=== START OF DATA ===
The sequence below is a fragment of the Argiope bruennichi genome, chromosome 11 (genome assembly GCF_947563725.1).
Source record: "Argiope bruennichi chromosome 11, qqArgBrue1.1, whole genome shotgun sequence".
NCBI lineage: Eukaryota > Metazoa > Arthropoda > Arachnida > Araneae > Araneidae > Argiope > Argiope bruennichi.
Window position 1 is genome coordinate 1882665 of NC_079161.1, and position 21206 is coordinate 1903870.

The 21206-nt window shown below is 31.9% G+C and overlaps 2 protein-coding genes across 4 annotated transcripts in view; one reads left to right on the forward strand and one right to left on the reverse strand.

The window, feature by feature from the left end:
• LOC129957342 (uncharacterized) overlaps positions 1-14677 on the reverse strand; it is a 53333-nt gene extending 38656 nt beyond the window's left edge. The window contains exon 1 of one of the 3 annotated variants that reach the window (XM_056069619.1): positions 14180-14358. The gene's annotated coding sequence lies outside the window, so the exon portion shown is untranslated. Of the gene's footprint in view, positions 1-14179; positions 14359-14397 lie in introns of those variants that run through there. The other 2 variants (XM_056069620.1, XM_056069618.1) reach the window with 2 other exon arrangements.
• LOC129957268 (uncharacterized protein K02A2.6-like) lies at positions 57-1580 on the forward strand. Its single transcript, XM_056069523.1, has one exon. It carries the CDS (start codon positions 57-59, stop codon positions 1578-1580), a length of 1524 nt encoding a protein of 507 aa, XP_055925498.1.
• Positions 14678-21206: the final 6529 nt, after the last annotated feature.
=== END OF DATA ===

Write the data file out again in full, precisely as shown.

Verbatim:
The sequence below is a fragment of the Argiope bruennichi genome, chromosome 11 (genome assembly GCF_947563725.1).
Source record: "Argiope bruennichi chromosome 11, qqArgBrue1.1, whole genome shotgun sequence".
NCBI lineage: Eukaryota > Metazoa > Arthropoda > Arachnida > Araneae > Araneidae > Argiope > Argiope bruennichi.
Window position 1 is genome coordinate 1882665 of NC_079161.1, and position 21206 is coordinate 1903870.

The 21206-nt window shown below is 31.9% G+C and overlaps 2 protein-coding genes across 4 annotated transcripts in view; one reads left to right on the forward strand and one right to left on the reverse strand.

The window, feature by feature from the left end:
• LOC129957342 (uncharacterized) overlaps positions 1-14677 on the reverse strand; it is a 53333-nt gene extending 38656 nt beyond the window's left edge. The window contains exon 1 of one of the 3 annotated variants that reach the window (XM_056069619.1): positions 14180-14358. The gene's annotated coding sequence lies outside the window, so the exon portion shown is untranslated. Of the gene's footprint in view, positions 1-14179; positions 14359-14397 lie in introns of those variants that run through there. The other 2 variants (XM_056069620.1, XM_056069618.1) reach the window with 2 other exon arrangements.
• LOC129957268 (uncharacterized protein K02A2.6-like) lies at positions 57-1580 on the forward strand. Its single transcript, XM_056069523.1, has one exon. It carries the CDS (start codon positions 57-59, stop codon positions 1578-1580), a length of 1524 nt encoding a protein of 507 aa, XP_055925498.1.
• Positions 14678-21206: the final 6529 nt, after the last annotated feature.